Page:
Holding the Dream

Chapter Five

"It's outrageous. It's insulting."

In a rare show of temper, Laura stormed around the solarium. Thirty minutes before, Kate had interrupted homework time, and Laura had shifted from solving the mysteries of punctuation and multiplication tables with her daughters to the shock of hearing Kate's story.

Watching her friend, Kate was glad she'd had the presence of mind to ask to speak to Laura privately. The flash in the gray eyes, the angry flush staining those cool ivory cheeks, and the wild gestures might have frightened the children.

"I don't want you to be upset," Kate began.

"You don't want me to be upset?" Laura rounded on her, the curling swing of chin-length bronze hair flying, the soft, pretty mouth pulled back into a snarl. "Then what exactly should I be when my sister gets plugged between the eyes?"

Oh, yeah, Kate thought, this definitely would have given the girls a jolt. If she hadn't been so miserable, she would have laughed. Laura the Cool had metamorphosed into Laura the Enraged. Despite being five two, she looked capable of going ten rounds with the champ.

"Don't want me to be upset!" Laura repeated, her small, almost fairylike frame revving high as she stalked around the lush glass-walled room. "Well, I'm not upset. I'm past upset and heading beyond pissed. How dare they? How dare those pinheaded idiots think for one minute, for one instant, that you'd steal money?"

She slapped at the swaying fronds of a potted palm. "When I think how many times the Bittles have been guests in this house, it makes my blood boil. Treating you like a common criminal. Escorting you out of the building. I'm surprised they didn't bring out the cuffs and the SWAT team." Sun pouring through the glass walls glinted fiercely in her eyes. "Bastards, idiot bastards."

She pounced, all five feet two inches of raging fury, on the slim white phone beside the padded chaise. "We're calling Josh. We're suing them."

"Hold it. No, hold it, Laura." Torn between tears and laughter, Kate slapped a hand over her friend's. For the life of her, Kate couldn't remember why she'd hesitated to come here, to Templeton House. This was exactly what she'd needed to snap her back. "I can't tell you how much I appreciate the tirade, but - "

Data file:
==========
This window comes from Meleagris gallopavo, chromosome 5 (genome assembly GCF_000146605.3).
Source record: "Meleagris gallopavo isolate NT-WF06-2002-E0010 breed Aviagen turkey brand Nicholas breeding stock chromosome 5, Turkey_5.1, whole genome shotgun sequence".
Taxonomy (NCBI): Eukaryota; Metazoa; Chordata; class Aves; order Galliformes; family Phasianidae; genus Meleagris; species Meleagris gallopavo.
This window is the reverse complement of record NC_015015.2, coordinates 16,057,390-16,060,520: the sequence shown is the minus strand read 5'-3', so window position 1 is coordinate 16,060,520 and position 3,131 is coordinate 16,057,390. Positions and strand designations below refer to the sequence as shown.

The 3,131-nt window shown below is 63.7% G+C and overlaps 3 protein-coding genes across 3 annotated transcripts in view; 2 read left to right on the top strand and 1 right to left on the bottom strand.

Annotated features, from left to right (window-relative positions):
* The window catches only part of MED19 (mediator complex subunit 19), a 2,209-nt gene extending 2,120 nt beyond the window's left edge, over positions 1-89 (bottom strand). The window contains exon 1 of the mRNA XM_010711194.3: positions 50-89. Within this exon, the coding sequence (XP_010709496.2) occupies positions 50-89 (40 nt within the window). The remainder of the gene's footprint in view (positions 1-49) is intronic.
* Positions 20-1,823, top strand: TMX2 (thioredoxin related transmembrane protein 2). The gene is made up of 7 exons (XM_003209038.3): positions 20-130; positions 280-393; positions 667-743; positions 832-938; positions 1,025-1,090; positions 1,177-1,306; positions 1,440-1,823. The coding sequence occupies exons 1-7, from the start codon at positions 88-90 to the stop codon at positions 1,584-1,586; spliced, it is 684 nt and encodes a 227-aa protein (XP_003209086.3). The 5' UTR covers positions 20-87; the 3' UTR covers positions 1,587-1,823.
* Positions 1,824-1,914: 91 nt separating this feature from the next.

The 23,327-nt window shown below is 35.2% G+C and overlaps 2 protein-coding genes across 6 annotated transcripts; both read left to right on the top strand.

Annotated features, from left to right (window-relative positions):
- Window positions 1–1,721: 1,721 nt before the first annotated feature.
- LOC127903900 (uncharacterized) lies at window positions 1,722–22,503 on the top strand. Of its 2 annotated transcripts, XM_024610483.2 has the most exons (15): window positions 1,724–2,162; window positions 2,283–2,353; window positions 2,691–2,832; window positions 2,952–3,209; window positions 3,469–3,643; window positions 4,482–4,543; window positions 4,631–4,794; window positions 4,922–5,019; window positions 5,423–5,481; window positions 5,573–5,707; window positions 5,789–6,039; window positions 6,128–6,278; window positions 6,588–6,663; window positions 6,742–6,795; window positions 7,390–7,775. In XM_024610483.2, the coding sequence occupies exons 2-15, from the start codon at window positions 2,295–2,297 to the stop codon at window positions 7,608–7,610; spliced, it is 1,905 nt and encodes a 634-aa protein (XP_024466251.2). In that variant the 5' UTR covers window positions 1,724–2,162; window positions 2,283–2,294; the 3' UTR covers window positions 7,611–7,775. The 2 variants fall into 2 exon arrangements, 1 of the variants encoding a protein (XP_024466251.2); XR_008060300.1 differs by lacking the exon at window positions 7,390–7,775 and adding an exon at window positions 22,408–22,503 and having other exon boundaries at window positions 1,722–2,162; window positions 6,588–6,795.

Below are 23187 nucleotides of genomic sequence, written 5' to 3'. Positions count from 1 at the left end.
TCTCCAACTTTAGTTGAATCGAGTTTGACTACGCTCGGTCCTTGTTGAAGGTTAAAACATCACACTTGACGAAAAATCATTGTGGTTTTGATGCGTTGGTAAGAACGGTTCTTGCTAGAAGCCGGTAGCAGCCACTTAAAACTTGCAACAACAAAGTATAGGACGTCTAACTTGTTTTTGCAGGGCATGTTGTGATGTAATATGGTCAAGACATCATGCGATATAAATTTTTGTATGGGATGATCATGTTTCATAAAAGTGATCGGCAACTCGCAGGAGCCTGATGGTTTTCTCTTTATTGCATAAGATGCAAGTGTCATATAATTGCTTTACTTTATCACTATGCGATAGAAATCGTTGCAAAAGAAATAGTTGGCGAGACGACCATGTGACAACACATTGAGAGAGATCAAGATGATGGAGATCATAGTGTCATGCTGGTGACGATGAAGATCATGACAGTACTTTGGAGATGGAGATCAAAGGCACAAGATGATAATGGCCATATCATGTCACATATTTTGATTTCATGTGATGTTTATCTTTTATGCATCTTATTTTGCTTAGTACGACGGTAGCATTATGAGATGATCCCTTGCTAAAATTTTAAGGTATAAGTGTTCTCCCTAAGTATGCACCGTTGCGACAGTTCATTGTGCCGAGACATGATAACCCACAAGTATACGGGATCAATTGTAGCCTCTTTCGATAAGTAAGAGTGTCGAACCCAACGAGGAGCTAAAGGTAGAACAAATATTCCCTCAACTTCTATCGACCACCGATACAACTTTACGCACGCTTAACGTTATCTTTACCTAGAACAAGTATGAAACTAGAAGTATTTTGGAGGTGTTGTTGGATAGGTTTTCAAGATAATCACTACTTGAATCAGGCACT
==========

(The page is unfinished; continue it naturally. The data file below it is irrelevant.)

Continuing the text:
"You haven't begun to see a tirade."

"I've got nothing to sue them about. The evidence - "

"I don't give a fuck about evidence." At Kate's bubble of laughter, her eyes narrowed. "Just what the hell are you laughing at?"

"I'll never get used to hearing you say 'fuck.' It's just not natural." But she swallowed because the laugh had come perilously close to hysteria. "And seeing you storm around this elegant room with all the hibiscus and ferns is quite a show." She caught her breath. "I didn't come here to send you on a rampage, though it's doing wonders for my bruised ego."

"This isn't about ego." Laura struggled to get a grip on her temper. She lost it rarely because it was a powerful thing, a dangerous thing. "It's about defamation of character, loss of income. We're not going to let them get away with this, Kate. We've got a lawyer in the family, and we're going to use him."

There was no use in pointing out that Josh wasn't a litigator. She certainly wouldn't have told Laura that the very thought of pursuing the matter, particularly through the legal system, had her feeling nauseated again. Instead, she struggled to keep it light.

"Maybe we could have him tack on loss of consortium, just for kicks. I always liked that one."

"How can you joke?"

"Because you've made me feel so much better." Suddenly she felt like crying again, and hugged Laura tight instead. "I knew in my heart you'd stand behind me, but in my head, in my gut... I was just so shattered. Oh, God." She eased away to press a hand to her stomach. "I'm going to start again."

"Oh, Kate. Oh, honey, I'm so sorry." Gently now, Laura slipped a hand around her waist. "Let's sit down. We'll get some tea, some wine, some chocolate, and figure this out."

Kate sniffed back the tears, nodded. "Tea's good. Alcohol hasn't been agreeing with me lately." She managed a smile. "Chocolate never fails."

"Okay. Just sit right here." Normally she would have gone to the kitchen herself, but she didn't want to leave Kate alone. Instead she crossed the glossy fieldstone floor to the intercom by the doorway - the system Peter had insisted they install to summon the servants. After a few murmured instructions, she came back to Kate and sat down.

"I feel so useless," Kate said. "So stripped. I don't think I appreciated, really, how Margo must have felt last year when she had the rug pulled out from under her."

"You were there for her. Just like Margo and I, and everyone, will be here for you. Anyone who knows you won't believe you did anything wrong."

"Even one who doesn't," she murmured, thinking of Byron. "Still, plenty will believe it. It's going to get out, I can promise you that. I'm used to defending myself," she continued. "Skinny girls with more brains than charm tend to hide through high school, or fight through it."

"And you always fought."